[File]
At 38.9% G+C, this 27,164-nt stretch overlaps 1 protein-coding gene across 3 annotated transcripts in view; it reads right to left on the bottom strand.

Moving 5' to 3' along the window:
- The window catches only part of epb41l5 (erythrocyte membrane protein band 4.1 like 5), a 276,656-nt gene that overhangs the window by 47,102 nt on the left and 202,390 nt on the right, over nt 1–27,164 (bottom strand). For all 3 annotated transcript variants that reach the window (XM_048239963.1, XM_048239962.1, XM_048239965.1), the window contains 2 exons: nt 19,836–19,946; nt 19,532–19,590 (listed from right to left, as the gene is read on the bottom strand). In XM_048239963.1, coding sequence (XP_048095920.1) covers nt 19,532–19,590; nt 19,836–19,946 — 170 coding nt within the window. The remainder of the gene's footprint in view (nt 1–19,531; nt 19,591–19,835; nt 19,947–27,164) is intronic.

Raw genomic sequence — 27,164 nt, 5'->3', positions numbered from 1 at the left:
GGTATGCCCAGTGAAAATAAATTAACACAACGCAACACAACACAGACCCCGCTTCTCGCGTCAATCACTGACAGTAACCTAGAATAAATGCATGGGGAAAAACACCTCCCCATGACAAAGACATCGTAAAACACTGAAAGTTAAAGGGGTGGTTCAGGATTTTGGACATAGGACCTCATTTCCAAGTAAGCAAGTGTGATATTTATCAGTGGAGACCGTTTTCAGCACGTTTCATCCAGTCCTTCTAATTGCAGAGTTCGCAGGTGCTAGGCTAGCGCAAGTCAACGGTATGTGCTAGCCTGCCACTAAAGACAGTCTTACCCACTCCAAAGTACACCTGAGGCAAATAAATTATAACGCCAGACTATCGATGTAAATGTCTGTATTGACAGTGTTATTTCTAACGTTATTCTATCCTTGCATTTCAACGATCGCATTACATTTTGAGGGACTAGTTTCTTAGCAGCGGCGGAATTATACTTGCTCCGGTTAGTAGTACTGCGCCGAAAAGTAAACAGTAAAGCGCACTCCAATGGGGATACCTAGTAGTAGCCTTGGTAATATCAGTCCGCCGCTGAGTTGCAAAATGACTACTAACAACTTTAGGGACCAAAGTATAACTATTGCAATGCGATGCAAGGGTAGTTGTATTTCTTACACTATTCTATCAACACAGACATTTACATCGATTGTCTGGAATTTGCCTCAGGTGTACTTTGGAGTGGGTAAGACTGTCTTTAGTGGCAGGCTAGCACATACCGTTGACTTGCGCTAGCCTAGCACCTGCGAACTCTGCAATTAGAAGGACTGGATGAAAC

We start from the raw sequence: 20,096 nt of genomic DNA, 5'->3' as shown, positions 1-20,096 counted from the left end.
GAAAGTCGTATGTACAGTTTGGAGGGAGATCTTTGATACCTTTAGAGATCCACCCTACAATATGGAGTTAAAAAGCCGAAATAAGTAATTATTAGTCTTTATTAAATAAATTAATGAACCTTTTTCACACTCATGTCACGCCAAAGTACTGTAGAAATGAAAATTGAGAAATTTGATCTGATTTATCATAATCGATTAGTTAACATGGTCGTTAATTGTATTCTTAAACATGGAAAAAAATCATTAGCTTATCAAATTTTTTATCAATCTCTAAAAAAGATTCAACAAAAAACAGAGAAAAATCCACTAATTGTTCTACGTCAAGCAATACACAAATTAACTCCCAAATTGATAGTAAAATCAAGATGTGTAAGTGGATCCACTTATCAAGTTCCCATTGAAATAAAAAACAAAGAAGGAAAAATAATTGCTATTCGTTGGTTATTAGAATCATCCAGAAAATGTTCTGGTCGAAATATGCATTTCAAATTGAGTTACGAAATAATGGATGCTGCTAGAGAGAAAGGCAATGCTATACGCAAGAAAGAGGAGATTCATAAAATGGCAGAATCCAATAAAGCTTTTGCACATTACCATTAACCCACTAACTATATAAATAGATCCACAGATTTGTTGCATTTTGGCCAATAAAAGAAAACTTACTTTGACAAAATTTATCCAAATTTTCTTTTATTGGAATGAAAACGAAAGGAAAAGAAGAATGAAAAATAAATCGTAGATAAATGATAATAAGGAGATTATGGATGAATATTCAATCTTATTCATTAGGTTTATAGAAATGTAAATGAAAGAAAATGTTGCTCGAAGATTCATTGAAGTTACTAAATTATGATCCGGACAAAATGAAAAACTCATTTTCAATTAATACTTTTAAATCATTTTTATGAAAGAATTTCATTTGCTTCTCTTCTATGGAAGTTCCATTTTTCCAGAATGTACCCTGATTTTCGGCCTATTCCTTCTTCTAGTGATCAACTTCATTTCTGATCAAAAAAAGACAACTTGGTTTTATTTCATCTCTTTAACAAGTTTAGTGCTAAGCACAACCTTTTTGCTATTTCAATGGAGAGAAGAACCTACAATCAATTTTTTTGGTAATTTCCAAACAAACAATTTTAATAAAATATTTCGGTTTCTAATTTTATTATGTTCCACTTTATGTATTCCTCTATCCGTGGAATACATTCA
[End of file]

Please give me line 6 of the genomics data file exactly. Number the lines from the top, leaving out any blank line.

We start from the raw sequence: 20,096 nt of genomic DNA, 5'->3' as shown, positions 1-20,096 counted from the left end.